Thomas Rockdale took off his wig, and settled back on in his favorite chair at the rectory. He poured himself a glass of wine, and sipped from it, thinking of Anna Barton. He wondered for a moment whether he was wasting his time with her. It wasn’t as if she was the only woman attracted to him.
True, she was startlingly beautiful, and he felt deeply attracted to her. He did want her as his wife, but he also felt a rebellious streak in her. Women did need a man to rule over them. And he felt Anna resented that.
He had long felt that all women needed a man to control them. Women were naturally rebellious ever since the Garden of Eden, and though they really wanted the rulership of men, they tried to control man. It took strong men, men like himself, to refuse their games of love, to bring a woman to obey and fear God correctly.
It was just like these unruly colonials. He had meant his words. They were like an unruly woman that needed force to bring them under control, and force they would get. He had heard about their “Congress” that was meeting, though small good that would do. No, rather, they needed to fall into line and accept the rulership of their King and Parliament and do what they were told.
He came from a very old British family, long before the Elizabethan era, and he didn’t understand this unreasonable behavior among them. His father, as an Earl, had shouted “God Save the King” at George III’s coronation. His earliest known ancestor, Richard of Rockdale, had fought alongside Henry VI, the last Lancastrian King of England before the Tudors. No, he did not understand these rabble at all.
The fireplace flickered, and he let his mind wander back to Anna Barton. If he were her husband, he would teach her to obey him. He was a strong man, and smart enough to know the little games women played. He knew how to overpower them with his personality, how to make them recognize the superiority of men, until they had to give in. Then she would obey him, and he would teach her what being a godly woman was.
No, if he were her husband, there would be no more speaking against him. There would be no more games. Men had to use their superior minds and their force of being to overpower a woman or she would use her feminine wiles on him. He had seen it in his mother and sisters, how his father gave in to them. He had seen it in the wives of his friends. He would not allow a woman to do that to him.
If he were Anna’s husband, she would obey him in the end. He would make her a compliant, peaceful wife who would fear God and fear him and there would be no feminine games, no emotional outbursts, no shrewish disagreements. And she would thank him for his attentions to her.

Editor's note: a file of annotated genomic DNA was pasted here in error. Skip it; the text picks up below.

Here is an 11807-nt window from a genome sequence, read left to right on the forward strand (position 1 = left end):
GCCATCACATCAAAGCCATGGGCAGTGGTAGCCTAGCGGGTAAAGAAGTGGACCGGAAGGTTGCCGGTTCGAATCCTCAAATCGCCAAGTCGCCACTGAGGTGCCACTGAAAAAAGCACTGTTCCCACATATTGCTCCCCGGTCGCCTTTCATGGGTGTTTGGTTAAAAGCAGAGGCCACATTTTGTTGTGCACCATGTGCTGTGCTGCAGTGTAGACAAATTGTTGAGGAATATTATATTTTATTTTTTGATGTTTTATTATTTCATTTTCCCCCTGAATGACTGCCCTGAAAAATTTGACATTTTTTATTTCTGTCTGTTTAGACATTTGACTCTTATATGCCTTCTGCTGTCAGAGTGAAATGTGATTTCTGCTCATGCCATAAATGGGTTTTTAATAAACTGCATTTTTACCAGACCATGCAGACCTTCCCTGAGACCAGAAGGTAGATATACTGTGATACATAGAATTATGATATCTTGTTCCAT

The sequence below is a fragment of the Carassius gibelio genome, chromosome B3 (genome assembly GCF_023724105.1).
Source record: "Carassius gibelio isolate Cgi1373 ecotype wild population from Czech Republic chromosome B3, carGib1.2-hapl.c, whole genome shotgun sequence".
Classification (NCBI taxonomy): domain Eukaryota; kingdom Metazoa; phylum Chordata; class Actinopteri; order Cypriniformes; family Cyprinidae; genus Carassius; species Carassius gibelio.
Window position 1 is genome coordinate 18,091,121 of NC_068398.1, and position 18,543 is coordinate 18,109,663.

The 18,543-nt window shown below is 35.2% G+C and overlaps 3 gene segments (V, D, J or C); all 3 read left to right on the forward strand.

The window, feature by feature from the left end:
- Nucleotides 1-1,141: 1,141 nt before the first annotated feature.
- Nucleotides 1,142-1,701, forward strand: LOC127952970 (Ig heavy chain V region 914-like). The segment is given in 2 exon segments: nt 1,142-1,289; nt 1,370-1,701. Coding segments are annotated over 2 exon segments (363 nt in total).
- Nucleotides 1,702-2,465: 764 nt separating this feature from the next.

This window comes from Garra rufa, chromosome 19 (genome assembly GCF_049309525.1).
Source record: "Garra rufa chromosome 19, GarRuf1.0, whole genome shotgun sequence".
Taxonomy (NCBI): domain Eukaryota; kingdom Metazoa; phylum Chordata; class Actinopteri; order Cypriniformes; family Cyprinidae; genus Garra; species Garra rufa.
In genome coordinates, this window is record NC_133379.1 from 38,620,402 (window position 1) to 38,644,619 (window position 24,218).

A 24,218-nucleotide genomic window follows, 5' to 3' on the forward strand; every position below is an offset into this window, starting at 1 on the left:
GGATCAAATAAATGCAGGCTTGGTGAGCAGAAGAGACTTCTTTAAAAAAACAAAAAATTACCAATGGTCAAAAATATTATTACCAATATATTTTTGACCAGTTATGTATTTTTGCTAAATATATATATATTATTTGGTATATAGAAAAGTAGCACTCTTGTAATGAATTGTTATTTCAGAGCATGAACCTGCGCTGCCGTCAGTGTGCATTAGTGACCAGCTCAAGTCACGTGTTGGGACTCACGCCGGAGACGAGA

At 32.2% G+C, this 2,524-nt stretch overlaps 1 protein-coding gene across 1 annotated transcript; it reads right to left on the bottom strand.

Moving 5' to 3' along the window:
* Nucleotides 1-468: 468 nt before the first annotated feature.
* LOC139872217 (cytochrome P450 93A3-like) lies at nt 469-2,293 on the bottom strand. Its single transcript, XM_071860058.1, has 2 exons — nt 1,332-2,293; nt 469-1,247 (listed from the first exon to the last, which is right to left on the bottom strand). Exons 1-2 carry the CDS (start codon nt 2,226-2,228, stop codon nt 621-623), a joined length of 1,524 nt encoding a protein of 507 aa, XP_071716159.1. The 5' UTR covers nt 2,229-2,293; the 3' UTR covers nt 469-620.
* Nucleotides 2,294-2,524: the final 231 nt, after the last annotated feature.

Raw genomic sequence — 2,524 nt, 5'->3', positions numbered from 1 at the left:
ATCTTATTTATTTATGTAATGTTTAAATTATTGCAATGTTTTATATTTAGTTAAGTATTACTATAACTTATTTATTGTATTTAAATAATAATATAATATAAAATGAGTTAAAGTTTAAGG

It helped that her own sister was for him. The insipid Mrs. Tetford. He knew how to use women to his best advantage and he felt no qualms in doing so. He realized some women even felt themselves the equal of men, but he knew better. It was a man’s world, and would remain so, because of strong men like himself.
God had intended the world to be ruled by men. He had intended a natural order of things, in marriage, in the church, in society. Men tried to defy the divine right of kings, when they were truly casting off their God. And women threw off the divine rulership of their husbands for the same reason.
All this talk of “liberty” was against everything he knew in life. They brought up the Magna Carta, while ignoring that the rights contained in it were barons, and not for the lower classes. This had begun to be a problem as liberal ideas of the rights of man had taken root in men’s minds, convincing them that they were the equal of kings. He hoped their government would soon send the Army. This rebellion needed to be put down before it got out of control.
He sat in his chair and considered what his next strategy should be. What would bring the beautiful Mrs. Barton to crave more of his attentions? Perhaps a little jealousy was due. He could think of one or two women in the congregation he might enjoy having lunch with, and if he let Hope know….He smiled to himself.
He knew Anna was attracted to him. He felt it whenever he entered the room. Perhaps if she thought he was considering another woman, she would be more amiable to him. She was after all, a widow, and not getting younger. Certainly her number of suitors must be waning—why else would her sister be matchmaking for her?
Yes, he finally settled, he would make her jealous for his attentions. He would meet with her again soon, and make her think he wanted to marry her, and then he would have lunch with one or two ladies. She would be anxious about his attentions.
He took out some stationary, and wrote a letter to her.
My dear Mrs. Barton:
I do feel our last meeting was not as amiable as I had hoped. I was really hoping you would enjoy to hear me speak, and understand my devotion to God as well as to my King.
Anna, I must meet with you at your sister’s home again soon. I implore you to say yes. I am sorry if you did not understand my statements on the duties of a wife, but I hope you will give me the opportunity to better explain them to you. I hope that once you see the truth of my statements, you will agree with them.
After we discuss that, there are other, more important matters I want to discuss with you.
There, he thought. He felt he was forceful and dynamic, and he also left open the possibility that he might take a closer step toward engagement. A real man simply had to play the game better than the woman if he was to succeed with her. And he did feel he would succeed with Anna.